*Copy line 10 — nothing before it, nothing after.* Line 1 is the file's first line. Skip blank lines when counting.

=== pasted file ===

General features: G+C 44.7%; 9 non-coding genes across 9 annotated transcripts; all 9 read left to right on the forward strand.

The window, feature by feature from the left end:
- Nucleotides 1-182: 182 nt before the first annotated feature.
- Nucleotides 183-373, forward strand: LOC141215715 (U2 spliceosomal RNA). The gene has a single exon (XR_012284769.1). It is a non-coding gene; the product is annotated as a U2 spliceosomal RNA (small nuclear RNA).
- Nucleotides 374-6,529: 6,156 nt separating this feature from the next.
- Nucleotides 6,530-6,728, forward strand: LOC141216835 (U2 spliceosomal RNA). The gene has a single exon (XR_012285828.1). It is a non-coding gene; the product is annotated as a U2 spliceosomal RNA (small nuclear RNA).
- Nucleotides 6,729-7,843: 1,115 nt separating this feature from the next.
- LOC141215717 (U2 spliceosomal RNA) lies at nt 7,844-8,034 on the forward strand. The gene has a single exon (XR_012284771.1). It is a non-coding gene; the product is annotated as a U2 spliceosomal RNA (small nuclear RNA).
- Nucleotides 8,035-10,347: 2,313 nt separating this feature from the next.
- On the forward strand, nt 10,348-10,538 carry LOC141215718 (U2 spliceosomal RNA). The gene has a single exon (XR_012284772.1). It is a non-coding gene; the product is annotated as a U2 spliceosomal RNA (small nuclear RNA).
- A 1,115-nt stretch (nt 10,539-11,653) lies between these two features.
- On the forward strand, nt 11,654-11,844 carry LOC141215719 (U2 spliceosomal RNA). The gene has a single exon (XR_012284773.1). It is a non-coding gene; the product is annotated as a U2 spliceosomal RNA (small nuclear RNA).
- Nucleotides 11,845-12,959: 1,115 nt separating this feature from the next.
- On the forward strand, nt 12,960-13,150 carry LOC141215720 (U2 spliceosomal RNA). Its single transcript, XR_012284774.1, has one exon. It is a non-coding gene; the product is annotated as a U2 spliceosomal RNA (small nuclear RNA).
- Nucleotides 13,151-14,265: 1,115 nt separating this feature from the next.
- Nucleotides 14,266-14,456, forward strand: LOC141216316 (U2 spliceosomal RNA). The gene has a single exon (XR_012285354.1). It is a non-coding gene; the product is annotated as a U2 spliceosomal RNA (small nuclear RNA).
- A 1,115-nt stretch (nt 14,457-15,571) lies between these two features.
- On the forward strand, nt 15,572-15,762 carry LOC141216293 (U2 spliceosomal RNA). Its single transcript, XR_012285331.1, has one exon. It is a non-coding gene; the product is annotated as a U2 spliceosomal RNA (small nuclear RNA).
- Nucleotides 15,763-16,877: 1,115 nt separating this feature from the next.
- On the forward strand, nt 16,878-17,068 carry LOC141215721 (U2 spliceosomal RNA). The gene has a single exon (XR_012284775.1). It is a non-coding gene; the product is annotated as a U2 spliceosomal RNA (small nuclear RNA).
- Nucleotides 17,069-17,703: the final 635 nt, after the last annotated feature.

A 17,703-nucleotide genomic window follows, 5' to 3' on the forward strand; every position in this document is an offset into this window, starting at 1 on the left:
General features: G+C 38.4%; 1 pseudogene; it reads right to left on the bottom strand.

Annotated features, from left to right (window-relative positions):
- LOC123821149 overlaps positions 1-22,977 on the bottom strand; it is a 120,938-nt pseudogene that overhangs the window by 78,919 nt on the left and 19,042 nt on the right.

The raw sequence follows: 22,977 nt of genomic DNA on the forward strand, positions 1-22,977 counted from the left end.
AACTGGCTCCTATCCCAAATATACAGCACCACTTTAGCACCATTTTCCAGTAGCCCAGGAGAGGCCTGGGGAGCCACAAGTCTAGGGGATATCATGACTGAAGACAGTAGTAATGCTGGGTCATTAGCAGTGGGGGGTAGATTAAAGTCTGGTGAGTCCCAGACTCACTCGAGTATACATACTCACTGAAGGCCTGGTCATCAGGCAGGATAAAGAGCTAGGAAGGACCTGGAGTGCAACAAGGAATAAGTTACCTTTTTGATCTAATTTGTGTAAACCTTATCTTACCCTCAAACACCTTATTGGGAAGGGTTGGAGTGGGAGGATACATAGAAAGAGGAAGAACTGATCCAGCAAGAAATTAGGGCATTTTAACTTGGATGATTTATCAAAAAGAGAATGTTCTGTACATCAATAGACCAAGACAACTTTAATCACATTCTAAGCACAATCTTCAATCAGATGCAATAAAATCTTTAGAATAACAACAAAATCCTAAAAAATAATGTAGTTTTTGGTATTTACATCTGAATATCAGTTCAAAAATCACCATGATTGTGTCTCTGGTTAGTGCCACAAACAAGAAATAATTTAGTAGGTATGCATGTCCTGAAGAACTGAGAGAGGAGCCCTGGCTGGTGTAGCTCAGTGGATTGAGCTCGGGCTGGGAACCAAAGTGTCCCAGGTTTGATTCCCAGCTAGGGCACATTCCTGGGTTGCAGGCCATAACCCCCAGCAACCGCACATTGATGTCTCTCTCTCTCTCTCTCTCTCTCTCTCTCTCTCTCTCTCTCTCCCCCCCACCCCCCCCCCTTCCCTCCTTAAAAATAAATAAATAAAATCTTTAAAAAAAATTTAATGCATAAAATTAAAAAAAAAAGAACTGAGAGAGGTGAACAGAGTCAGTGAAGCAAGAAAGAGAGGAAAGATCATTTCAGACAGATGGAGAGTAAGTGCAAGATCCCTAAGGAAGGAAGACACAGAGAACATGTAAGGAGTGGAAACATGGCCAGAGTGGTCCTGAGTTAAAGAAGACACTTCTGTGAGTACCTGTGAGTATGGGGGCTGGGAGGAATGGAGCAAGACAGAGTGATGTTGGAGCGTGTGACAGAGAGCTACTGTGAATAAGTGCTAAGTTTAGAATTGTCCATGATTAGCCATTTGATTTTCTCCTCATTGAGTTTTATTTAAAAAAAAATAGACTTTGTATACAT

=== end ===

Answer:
- On the forward strand, nt 10,348-10,538 carry LOC141215718 (U2 spliceosomal RNA). The gene has a single exon (XR_012284772.1). It is a non-coding gene; the product is annotated as a U2 spliceosomal RNA (small nuclear RNA).